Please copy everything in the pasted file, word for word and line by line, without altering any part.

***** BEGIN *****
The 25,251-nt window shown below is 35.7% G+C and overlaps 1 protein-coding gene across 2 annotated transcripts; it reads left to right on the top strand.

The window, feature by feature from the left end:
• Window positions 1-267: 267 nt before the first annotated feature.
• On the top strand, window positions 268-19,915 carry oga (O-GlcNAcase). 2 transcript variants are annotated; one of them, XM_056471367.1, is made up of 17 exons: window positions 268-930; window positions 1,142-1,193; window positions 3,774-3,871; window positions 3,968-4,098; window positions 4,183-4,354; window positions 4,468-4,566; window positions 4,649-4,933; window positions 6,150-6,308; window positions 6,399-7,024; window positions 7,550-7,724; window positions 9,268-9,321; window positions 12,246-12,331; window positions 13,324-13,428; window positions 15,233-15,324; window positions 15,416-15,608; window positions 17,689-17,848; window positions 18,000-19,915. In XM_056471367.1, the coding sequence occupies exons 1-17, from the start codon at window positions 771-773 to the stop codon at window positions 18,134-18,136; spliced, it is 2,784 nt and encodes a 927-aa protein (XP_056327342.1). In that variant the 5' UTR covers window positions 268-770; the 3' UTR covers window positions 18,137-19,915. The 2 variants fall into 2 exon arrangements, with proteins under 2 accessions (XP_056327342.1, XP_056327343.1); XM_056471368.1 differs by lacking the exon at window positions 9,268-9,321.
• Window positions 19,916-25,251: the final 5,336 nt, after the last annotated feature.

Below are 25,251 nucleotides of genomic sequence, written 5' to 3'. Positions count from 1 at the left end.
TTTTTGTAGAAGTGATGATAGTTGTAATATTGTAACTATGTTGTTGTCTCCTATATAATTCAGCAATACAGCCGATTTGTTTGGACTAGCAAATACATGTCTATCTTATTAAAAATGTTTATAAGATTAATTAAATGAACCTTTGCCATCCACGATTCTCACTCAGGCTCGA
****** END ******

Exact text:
The 25,251-nt window shown below is 35.7% G+C and overlaps 1 protein-coding gene across 2 annotated transcripts; it reads left to right on the top strand.

The window, feature by feature from the left end:
• Window positions 1-267: 267 nt before the first annotated feature.
• On the top strand, window positions 268-19,915 carry oga (O-GlcNAcase). 2 transcript variants are annotated; one of them, XM_056471367.1, is made up of 17 exons: window positions 268-930; window positions 1,142-1,193; window positions 3,774-3,871; window positions 3,968-4,098; window positions 4,183-4,354; window positions 4,468-4,566; window positions 4,649-4,933; window positions 6,150-6,308; window positions 6,399-7,024; window positions 7,550-7,724; window positions 9,268-9,321; window positions 12,246-12,331; window positions 13,324-13,428; window positions 15,233-15,324; window positions 15,416-15,608; window positions 17,689-17,848; window positions 18,000-19,915. In XM_056471367.1, the coding sequence occupies exons 1-17, from the start codon at window positions 771-773 to the stop codon at window positions 18,134-18,136; spliced, it is 2,784 nt and encodes a 927-aa protein (XP_056327342.1). In that variant the 5' UTR covers window positions 268-770; the 3' UTR covers window positions 18,137-19,915. The 2 variants fall into 2 exon arrangements, with proteins under 2 accessions (XP_056327342.1, XP_056327343.1); XM_056471368.1 differs by lacking the exon at window positions 9,268-9,321.
• Window positions 19,916-25,251: the final 5,336 nt, after the last annotated feature.

Below are 25,251 nucleotides of genomic sequence, written 5' to 3'. Positions count from 1 at the left end.
TTTTTGTAGAAGTGATGATAGTTGTAATATTGTAACTATGTTGTTGTCTCCTATATAATTCAGCAATACAGCCGATTTGTTTGGACTAGCAAATACATGTCTATCTTATTAAAAATGTTTATAAGATTAATTAAATGAACCTTTGCCATCCACGATTCTCACTCAGGCTCGA